The Hebrides are a group of islands in Scotland that have been occupied since the Mesolithic and feature stunning landscapes. Artists of all kinds have been fascinated by this archipelago and this has inspired their works. The videogame medium is no less: the guys of The Chinese Room have set their work in one of these islands, without ever declaring its name openly. The game was born as one against di Half Life 2, titled Dear Esther, which was then developed on the Source Engine and released commercially for PC in 2012. This is the walking simulator best known and which has given way to a wide selection of indie titles with similar characteristics, especially with regard to the mechanics reduced to the bone. In 2019, the developers announced a version for iOS, thanks to the hardware now able to run complex three-dimensional models and to allow use in portability.
Dear Esther is an extremely title simple but yet complex. The video game has essential mechanics: by clicking on the right side of the screen you can rotate the camera and scrolling to the left will direct the character in first person. The courageous choice not to include puzzles is useful and functional to the narrative, which represents the core of the title. Dear Esther sling us on an island, near a lighthouse and you immediately understand that you have to move to continue, without the need to interact with objects. The character we control, an elderly man judging by his voice, reads the letters who wrote to his wife, Esther, now deceased. As the player reaches new areas, the protagonist reads a new letter, adding pieces to the narrative. The story is made up of pungent and dramatic dialogues, in which the nameless protagonist relives difficult moments of his life through memories and the player, through his own imagination, is able to imagine them. The discovery in small doses of a life that is told is possible only by exploring that island where nature has been busy and now abandoned by civilization, but once lived.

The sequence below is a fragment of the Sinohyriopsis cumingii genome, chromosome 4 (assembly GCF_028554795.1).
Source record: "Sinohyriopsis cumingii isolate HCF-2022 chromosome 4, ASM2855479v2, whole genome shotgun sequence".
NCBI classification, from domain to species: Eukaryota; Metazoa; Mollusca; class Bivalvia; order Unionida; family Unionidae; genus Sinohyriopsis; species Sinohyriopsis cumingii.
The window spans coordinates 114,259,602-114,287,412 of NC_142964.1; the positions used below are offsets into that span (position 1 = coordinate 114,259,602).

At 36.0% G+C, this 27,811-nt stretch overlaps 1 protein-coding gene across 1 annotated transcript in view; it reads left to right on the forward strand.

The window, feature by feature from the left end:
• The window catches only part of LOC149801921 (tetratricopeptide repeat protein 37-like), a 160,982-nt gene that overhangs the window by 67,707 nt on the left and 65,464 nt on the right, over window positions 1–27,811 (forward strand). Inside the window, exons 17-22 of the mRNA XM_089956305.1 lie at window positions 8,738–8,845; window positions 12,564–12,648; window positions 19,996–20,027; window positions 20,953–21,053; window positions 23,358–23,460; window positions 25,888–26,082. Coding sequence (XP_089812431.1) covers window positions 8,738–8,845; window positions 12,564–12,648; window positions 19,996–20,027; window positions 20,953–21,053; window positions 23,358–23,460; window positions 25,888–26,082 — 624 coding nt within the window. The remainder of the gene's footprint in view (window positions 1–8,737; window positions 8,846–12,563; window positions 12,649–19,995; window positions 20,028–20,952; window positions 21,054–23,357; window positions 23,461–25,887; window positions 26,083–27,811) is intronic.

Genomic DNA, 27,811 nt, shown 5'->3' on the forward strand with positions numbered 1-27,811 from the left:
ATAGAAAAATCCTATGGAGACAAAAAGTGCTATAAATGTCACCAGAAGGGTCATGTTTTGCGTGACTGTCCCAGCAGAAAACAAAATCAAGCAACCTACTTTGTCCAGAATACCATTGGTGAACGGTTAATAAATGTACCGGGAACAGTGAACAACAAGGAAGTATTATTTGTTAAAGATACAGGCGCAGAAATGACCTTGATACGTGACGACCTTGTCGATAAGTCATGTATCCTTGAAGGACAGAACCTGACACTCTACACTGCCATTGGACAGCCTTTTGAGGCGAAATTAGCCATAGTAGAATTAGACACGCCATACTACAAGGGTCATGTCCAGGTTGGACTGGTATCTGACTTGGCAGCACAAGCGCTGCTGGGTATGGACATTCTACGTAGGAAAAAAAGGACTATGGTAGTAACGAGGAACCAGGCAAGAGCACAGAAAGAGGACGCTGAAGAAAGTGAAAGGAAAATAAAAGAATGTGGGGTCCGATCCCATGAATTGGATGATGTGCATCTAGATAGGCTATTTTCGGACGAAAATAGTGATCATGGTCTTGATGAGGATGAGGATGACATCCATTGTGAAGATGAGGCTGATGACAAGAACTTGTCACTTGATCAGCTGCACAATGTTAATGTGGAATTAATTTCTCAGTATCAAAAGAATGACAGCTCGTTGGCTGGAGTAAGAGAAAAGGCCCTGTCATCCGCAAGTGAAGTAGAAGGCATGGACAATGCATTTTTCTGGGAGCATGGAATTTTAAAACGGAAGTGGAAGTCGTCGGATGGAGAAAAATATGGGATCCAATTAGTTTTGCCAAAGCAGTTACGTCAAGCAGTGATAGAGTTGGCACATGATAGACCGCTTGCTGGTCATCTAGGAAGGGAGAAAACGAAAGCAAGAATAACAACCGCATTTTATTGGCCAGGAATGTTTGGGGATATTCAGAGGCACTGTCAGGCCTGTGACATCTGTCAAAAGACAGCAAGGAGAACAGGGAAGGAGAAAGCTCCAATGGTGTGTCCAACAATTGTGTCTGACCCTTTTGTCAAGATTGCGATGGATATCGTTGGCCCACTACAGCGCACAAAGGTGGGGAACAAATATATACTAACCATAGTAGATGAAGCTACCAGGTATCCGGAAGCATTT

Unfortunately the game is available with dubbing and text in English, not providing on iOS (unofficial subtitles are available on PC) the opportunity to enjoy an experience in Italian for those who do not chew the British language. However, the adaptation on the mobile device is truly impressive, despite the fact that it has been five years since the release of the original version. Realistic three-dimensional models at first glance can look badly aged, but the care per i details provided by the development team allows you to enjoy spectacular settings and plays of light that transform the island to rediscover places already seen under a new guise. The feeling with the touch screen is extremely natural and fluidity of the game and in the movements of the character makes the experience realistic and allows you to fully immerse the player. Getting lost in the blue caves, diving into the cold waters and wandering through the never-cut meadows is a feature that adds that dreamlike feeling to the narrative, keeping it more and more extravagant. The visual and narrative journey is accompanied by an amazing soundtrack that manages to immerse the player perfectly. In fact, artist Jessica Curry has arranged the melodies of Dear Esther, Everybody Gone's To The Rapture and other titles distinguishing them by a softness only e magic impeccable.
Mine was the first experience with Dear Esther and I can agree with those who previously defined it as a "walking simulator". If the appellation is used in a derogatory sense, then a crusade is needed against those who use it systematically. Of course the mechanics remain essential, no puzzles to solve are presented, however a simulator mimics reality as much as possible. What the creators wanted to achieve with Dear Esther is the possibility of telling a story, a good story, through a different medium than usual. The puzzle to be solved is provided by the story itself: as the experience progresses, they are added small pieces of history that complete the adventure of the anonymous protagonist. In addition, the possibility of crossing the island, the island that changes, the island that move it is itself narration that takes the player, makes him lose between caves and beaches, tells through exploration and long silences, and then lets him take flight metaphorically. Taking part in this brief but intense experience is significant and must be done at least once in a lifetime in order to reach one's conclusion of the story.
The realistic graphics age easily over the years, however the attention to detail desired by the development team has allowed a high quality and a stratospheric visual impact.
SOUNDTRACK AND DOUBLE ROOM
The vote for the melodies arranged by Jessica Curry would be even higher, were it not for the dubbing (only in English), certainly good, does not shine.
The gameplay is reduced to the bone, presenting no puzzles to solve, but useful for the purposes of the narrative.